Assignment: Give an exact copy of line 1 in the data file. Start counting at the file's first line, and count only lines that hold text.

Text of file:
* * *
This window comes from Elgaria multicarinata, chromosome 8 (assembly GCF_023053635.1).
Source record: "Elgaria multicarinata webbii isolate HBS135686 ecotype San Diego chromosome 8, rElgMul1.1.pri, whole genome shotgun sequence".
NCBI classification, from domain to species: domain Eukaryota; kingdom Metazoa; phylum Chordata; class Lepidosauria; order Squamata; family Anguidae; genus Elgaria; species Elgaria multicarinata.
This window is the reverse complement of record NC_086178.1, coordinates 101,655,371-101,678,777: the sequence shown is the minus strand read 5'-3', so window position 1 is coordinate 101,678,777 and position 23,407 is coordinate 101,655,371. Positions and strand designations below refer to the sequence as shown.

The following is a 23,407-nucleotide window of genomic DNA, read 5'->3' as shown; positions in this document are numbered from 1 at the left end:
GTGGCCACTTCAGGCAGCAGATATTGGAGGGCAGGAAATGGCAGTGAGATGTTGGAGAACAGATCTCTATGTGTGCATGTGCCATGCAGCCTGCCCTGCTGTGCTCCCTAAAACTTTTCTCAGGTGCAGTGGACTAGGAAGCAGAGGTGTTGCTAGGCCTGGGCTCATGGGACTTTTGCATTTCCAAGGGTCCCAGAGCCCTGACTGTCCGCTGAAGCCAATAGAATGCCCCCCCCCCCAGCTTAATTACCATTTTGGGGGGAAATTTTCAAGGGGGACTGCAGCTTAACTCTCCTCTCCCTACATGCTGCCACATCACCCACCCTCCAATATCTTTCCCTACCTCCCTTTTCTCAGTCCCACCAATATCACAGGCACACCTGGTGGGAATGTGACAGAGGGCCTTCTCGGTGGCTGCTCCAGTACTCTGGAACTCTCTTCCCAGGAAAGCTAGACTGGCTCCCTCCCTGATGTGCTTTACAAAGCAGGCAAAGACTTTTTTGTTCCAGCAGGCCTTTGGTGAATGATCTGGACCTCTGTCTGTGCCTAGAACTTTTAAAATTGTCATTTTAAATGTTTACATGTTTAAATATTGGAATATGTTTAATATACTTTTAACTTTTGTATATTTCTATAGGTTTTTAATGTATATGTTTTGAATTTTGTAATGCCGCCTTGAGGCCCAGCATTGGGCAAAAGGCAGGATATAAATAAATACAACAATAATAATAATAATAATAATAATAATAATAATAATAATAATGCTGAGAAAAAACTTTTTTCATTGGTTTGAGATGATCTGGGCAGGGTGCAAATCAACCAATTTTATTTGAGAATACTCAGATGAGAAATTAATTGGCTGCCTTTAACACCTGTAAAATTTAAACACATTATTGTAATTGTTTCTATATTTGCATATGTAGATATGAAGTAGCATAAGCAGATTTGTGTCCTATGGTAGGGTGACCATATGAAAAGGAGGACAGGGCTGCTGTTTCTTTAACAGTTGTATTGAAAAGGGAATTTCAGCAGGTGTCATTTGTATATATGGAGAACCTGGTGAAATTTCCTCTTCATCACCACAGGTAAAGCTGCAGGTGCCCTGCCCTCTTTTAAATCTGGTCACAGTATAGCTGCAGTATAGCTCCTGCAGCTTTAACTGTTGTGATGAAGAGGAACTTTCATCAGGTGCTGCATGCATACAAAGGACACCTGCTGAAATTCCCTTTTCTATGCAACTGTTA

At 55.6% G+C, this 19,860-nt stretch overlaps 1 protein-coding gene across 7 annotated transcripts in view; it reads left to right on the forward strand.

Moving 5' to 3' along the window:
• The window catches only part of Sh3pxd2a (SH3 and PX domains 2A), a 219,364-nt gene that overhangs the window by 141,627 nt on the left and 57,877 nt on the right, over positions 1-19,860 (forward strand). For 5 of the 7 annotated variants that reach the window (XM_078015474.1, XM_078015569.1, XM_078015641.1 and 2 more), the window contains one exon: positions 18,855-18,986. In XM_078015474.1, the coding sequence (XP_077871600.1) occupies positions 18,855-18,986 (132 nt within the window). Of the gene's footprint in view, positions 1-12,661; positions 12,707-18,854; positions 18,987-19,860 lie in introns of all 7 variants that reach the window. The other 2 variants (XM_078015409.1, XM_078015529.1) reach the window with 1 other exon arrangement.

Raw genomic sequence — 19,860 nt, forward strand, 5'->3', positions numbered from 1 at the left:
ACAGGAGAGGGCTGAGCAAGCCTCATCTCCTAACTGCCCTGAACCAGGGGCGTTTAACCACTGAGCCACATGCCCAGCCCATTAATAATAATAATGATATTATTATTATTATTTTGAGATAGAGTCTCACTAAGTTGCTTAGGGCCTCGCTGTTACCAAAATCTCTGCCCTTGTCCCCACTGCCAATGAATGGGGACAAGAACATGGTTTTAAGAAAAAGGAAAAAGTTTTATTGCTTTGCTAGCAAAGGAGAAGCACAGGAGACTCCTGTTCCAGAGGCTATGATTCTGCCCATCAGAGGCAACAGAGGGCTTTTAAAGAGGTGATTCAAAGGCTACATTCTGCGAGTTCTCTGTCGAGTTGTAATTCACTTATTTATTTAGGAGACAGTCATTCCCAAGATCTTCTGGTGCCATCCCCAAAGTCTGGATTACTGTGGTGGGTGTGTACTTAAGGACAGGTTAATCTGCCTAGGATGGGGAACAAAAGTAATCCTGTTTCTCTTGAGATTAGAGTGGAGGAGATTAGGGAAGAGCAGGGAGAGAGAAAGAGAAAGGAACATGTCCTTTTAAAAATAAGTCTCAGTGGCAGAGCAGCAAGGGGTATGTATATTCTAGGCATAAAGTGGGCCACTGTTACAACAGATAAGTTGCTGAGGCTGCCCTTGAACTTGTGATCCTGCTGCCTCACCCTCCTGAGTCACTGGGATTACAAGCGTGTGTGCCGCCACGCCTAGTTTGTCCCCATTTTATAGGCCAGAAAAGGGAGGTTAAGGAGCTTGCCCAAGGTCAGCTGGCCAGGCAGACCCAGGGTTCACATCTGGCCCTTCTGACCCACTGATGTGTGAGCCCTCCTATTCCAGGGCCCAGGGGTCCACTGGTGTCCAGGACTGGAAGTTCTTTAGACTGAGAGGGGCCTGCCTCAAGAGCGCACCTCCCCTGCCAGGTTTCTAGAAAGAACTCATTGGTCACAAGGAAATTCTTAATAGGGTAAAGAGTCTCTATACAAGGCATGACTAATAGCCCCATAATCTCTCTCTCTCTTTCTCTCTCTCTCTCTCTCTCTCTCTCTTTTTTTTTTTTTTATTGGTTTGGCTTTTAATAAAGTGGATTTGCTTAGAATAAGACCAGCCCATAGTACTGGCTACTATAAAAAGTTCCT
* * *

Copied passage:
This window comes from Elgaria multicarinata, chromosome 8 (assembly GCF_023053635.1).